The culture and social structure of a metropolitan region is as important as it’s physical architecture and infrastructure, if not more so.
Economic development is a process of social interactions between people within and across organisations.
Yes people need the built environment to interact, but the nature of that interaction is a function of the culture and architecture of social relations within which each of us is embedded.
Initial factor endowments do not determine economic outcomes just as Lego pieces do not determine what they can produce.
But if people are unaware and passive observers of their unfolding collective destinies, their future becomes determined by the path they are on.
To be sure, factor endowments limit the scope of what is possible and the priorities that need attention, but the range of possible future outcomes is as broad as the imagination. People can pave their own path towards their imagined futures.
This is why the field of economic development has come to focus on innovation as the holy grail to economic success. Innovation is about imagining and co-creating our emerging future.
Ideas and innovation allow people to break out of passive path dependence and pro-actively shape their own destinies. This is what the error term is telling us in growth regressions.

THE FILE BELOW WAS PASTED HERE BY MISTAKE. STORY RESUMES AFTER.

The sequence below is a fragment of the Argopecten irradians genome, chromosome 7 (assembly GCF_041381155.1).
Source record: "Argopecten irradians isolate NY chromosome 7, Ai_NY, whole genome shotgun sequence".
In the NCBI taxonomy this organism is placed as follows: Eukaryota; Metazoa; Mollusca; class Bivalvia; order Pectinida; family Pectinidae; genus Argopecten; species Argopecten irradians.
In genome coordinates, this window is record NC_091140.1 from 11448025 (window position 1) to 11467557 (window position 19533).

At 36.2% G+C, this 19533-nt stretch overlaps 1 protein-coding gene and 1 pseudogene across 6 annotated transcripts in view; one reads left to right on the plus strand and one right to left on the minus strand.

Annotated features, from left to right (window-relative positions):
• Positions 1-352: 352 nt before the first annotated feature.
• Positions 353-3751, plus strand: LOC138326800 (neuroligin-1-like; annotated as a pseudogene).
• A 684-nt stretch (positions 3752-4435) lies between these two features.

Economic development emerges from combining and re-combining people, assets, resources and ideas within and across regions. This combinatory process is embedded in social relations.
By recognising the social context as the initial driver of urban and regional development, development practitioners gain awareness and visibility of a crucial dimension of the development process which we strive to guide towards greater public purpose.
This fact has spurred a huge body of research in the field of economic sociology and has spilled over into the fields of mainstream economics and economic geography.
The emergent theory from this school f thought is, at its most conceptual level, very simple and intuitive: Greater diversity, trust and cross-cutting social relations within communities and society, together with appropriate perspectives and world views are good for economic development.
Diverse and connected networks of people allow the fusion of different knowledge, perspectives and ideas, which are more likely to give rise to innovation and entrepreneurship.